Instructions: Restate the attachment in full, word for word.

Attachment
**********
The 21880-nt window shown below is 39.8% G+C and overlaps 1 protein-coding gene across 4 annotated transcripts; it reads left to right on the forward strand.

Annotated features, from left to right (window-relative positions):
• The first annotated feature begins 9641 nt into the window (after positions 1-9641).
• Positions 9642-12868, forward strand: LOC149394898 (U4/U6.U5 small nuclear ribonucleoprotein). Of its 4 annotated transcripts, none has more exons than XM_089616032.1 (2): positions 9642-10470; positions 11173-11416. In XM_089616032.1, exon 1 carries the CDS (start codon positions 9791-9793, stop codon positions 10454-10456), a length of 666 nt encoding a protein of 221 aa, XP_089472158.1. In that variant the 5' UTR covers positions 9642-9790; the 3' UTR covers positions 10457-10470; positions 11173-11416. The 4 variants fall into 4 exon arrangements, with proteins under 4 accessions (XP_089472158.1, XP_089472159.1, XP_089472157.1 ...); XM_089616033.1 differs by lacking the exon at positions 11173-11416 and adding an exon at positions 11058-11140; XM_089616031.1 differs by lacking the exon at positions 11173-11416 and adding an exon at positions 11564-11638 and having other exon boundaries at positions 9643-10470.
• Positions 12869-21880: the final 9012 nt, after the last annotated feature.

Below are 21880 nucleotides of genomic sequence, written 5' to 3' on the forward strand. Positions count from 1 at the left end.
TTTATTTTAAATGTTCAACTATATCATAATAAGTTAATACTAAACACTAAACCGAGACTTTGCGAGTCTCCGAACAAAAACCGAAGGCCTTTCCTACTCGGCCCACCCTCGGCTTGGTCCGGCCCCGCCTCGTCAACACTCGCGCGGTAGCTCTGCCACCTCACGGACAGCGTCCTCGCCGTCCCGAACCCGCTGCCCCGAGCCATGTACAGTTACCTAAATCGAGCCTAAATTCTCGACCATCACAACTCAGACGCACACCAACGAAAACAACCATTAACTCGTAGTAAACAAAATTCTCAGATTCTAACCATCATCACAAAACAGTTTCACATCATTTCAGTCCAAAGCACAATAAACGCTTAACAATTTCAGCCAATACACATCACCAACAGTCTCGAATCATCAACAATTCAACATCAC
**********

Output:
The 21880-nt window shown below is 39.8% G+C and overlaps 1 protein-coding gene across 4 annotated transcripts; it reads left to right on the forward strand.

Annotated features, from left to right (window-relative positions):
• The first annotated feature begins 9641 nt into the window (after positions 1-9641).
• Positions 9642-12868, forward strand: LOC149394898 (U4/U6.U5 small nuclear ribonucleoprotein). Of its 4 annotated transcripts, none has more exons than XM_089616032.1 (2): positions 9642-10470; positions 11173-11416. In XM_089616032.1, exon 1 carries the CDS (start codon positions 9791-9793, stop codon positions 10454-10456), a length of 666 nt encoding a protein of 221 aa, XP_089472158.1. In that variant the 5' UTR covers positions 9642-9790; the 3' UTR covers positions 10457-10470; positions 11173-11416. The 4 variants fall into 4 exon arrangements, with proteins under 4 accessions (XP_089472158.1, XP_089472159.1, XP_089472157.1 ...); XM_089616033.1 differs by lacking the exon at positions 11173-11416 and adding an exon at positions 11058-11140; XM_089616031.1 differs by lacking the exon at positions 11173-11416 and adding an exon at positions 11564-11638 and having other exon boundaries at positions 9643-10470.
• Positions 12869-21880: the final 9012 nt, after the last annotated feature.

Below are 21880 nucleotides of genomic sequence, written 5' to 3' on the forward strand. Positions count from 1 at the left end.
TTTATTTTAAATGTTCAACTATATCATAATAAGTTAATACTAAACACTAAACCGAGACTTTGCGAGTCTCCGAACAAAAACCGAAGGCCTTTCCTACTCGGCCCACCCTCGGCTTGGTCCGGCCCCGCCTCGTCAACACTCGCGCGGTAGCTCTGCCACCTCACGGACAGCGTCCTCGCCGTCCCGAACCCGCTGCCCCGAGCCATGTACAGTTACCTAAATCGAGCCTAAATTCTCGACCATCACAACTCAGACGCACACCAACGAAAACAACCATTAACTCGTAGTAAACAAAATTCTCAGATTCTAACCATCATCACAAAACAGTTTCACATCATTTCAGTCCAAAGCACAATAAACGCTTAACAATTTCAGCCAATACACATCACCAACAGTCTCGAATCATCAACAATTCAACATCAC